Not all jobs involve working at height, but those that do must be safe to work in. There are specific regulations that relate to this type of work, and they are in place to ensure companies and businesses of all shapes and sizes do everything they can to prevent falls from happening. A failure to prevent a fall from height could be devastating for the person who is injured, since this may potentially mean they sustain life-changing injuries.
Accident Advice Helpline knows this only too well, since the injuries some people have sustained have changed their lives. Paralysis, head injuries and spinal injuries are among the things that could potentially happen in these instances. They may all mean the individual cannot work again.
How can a failure to prevent a fall from height be identified?
All serious accidents must be reported to the Health and Safety Executive. If this is not done, this in itself is an offence. However, when an accident is reported the HSE will investigate the situation and find out what occurred. This may potentially bring forth evidence that will support a compensation claim if someone was injured in some way.
Evidence of negligence can sometimes be found when an accident occurs. Many incidents in the workplace are easy to prevent if the employer takes all the necessary steps to do so right at the start. This will ensure fewer employees are put in situations that could potentially lead to them suffering injuries of any kind.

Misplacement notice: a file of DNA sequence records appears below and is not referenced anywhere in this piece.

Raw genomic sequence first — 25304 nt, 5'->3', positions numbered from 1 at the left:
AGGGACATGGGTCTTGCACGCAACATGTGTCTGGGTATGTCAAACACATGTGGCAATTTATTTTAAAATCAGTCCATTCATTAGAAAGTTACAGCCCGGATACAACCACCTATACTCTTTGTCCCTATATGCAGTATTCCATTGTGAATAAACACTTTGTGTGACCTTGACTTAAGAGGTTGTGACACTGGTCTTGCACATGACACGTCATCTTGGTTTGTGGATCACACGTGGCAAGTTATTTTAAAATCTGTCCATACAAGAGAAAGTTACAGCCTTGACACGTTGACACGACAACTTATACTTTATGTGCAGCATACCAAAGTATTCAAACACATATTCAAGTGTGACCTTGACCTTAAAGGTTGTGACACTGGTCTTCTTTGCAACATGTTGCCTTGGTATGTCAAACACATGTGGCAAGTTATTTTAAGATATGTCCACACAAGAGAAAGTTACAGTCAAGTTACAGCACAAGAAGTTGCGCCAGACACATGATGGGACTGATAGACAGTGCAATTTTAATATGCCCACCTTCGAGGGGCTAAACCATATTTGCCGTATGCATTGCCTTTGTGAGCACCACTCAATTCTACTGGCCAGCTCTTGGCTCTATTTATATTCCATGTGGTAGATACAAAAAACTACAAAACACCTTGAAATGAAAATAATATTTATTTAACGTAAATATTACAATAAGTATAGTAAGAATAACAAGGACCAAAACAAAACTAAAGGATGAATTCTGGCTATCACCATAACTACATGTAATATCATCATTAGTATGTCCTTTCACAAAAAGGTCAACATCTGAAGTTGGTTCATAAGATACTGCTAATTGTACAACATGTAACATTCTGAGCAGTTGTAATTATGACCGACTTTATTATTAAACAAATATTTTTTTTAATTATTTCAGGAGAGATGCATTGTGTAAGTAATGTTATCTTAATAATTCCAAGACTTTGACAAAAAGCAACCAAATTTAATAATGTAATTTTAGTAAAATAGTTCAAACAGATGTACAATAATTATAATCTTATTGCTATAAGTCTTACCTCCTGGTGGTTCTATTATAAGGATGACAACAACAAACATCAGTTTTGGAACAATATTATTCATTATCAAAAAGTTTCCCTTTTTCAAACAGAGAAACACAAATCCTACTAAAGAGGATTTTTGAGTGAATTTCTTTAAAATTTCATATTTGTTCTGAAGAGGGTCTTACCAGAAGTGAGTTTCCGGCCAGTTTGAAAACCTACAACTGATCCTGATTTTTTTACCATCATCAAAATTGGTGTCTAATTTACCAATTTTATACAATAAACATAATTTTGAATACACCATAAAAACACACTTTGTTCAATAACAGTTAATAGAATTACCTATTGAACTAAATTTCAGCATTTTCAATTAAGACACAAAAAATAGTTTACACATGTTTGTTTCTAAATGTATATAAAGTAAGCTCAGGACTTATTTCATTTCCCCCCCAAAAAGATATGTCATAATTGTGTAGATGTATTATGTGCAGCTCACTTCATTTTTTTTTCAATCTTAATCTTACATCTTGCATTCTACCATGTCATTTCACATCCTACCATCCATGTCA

Working safely at height
Whenever someone is required to work at height the situation should be evaluated ahead of time to determine the best way to get the job done. In some cases, such as with roof work for example, it is possible to work more safely from underneath rather than getting on the roof itself. In other cases safety nets and other preventative measures can help protect people from being injured in the event they did fall.
Accident Advice Helpline is always around to consider whether your accident warrants making a no win, no fee* compensation claim. All you have to do is call us on 0800 689 0500 to find out more – it’s totally free to call. Our experienced staff members are friendly and welcoming and will always listen to your case to determine what we can do to help.
Date Published: June 12, 2015
Author: David Brown